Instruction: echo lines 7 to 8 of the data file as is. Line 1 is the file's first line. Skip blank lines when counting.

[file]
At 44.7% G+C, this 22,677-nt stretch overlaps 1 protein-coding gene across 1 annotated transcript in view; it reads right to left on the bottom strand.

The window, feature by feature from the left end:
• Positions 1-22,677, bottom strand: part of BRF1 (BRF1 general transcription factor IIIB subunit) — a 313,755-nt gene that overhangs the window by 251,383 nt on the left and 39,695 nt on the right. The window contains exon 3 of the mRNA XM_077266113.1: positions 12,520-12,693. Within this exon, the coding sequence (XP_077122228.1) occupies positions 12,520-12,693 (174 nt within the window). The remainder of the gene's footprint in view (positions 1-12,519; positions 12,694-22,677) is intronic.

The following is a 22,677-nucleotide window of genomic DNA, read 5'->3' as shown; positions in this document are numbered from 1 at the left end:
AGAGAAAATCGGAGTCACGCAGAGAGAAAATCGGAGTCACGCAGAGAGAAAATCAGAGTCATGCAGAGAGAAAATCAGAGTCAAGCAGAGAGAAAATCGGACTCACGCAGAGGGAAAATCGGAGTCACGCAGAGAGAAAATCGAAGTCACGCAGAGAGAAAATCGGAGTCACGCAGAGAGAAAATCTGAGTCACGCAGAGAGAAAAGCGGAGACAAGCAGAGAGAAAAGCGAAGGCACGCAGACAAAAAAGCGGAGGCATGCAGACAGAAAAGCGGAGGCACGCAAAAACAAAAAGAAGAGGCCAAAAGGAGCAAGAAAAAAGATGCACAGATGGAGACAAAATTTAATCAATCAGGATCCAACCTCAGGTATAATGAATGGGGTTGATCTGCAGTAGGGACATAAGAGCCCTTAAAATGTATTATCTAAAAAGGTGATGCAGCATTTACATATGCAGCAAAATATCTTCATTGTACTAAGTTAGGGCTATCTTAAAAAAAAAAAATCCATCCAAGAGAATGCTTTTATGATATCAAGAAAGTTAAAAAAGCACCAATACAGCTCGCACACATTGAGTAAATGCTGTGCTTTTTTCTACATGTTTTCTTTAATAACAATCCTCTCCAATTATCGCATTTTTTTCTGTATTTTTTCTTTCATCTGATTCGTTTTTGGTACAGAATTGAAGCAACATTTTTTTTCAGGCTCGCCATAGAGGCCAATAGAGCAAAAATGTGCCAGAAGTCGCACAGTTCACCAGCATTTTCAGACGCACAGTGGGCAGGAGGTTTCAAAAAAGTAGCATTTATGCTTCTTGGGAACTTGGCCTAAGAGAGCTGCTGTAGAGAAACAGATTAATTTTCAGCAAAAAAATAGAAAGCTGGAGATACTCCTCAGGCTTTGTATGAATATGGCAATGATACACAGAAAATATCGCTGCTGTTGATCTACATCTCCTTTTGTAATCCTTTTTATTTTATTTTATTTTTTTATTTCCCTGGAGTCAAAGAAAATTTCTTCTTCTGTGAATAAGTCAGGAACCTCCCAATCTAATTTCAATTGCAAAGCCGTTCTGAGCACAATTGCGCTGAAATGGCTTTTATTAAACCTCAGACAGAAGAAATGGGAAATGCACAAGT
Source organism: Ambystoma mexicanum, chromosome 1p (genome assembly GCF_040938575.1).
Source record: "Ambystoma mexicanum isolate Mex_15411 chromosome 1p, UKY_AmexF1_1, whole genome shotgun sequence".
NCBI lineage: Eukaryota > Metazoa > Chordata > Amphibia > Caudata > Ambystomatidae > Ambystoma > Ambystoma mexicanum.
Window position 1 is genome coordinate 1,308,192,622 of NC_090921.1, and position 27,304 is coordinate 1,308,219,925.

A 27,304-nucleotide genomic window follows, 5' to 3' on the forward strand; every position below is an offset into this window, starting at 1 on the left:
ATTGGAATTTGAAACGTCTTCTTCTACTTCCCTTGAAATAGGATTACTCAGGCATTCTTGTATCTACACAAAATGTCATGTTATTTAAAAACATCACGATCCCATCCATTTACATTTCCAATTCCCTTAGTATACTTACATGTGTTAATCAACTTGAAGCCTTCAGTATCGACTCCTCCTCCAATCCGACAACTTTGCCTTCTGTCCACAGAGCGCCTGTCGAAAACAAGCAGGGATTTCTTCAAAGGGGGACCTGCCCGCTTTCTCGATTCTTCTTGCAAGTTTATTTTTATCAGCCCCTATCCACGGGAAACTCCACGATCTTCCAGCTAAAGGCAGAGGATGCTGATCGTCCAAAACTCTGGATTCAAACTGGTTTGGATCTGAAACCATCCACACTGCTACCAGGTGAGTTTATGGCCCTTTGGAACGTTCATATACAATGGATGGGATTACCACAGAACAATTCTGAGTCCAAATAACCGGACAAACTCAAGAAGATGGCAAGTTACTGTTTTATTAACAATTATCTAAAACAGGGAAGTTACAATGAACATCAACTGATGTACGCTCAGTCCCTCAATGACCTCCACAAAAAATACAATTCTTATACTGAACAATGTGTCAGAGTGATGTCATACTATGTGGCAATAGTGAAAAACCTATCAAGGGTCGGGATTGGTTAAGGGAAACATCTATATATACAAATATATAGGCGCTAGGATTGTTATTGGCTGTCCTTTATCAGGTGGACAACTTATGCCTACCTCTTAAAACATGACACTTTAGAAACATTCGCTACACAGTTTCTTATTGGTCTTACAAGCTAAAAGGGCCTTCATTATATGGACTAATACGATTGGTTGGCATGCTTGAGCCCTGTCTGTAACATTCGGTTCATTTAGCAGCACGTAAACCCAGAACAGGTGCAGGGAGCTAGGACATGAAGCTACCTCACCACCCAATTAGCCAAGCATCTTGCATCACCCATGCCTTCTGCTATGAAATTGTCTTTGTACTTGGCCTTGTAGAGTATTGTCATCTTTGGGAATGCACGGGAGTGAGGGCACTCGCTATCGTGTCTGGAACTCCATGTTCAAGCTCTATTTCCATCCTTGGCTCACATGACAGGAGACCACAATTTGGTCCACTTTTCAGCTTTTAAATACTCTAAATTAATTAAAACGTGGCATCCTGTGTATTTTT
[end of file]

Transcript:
Source record: "Ambystoma mexicanum isolate Mex_15411 chromosome 1p, UKY_AmexF1_1, whole genome shotgun sequence".
NCBI lineage: Eukaryota > Metazoa > Chordata > Amphibia > Caudata > Ambystomatidae > Ambystoma > Ambystoma mexicanum.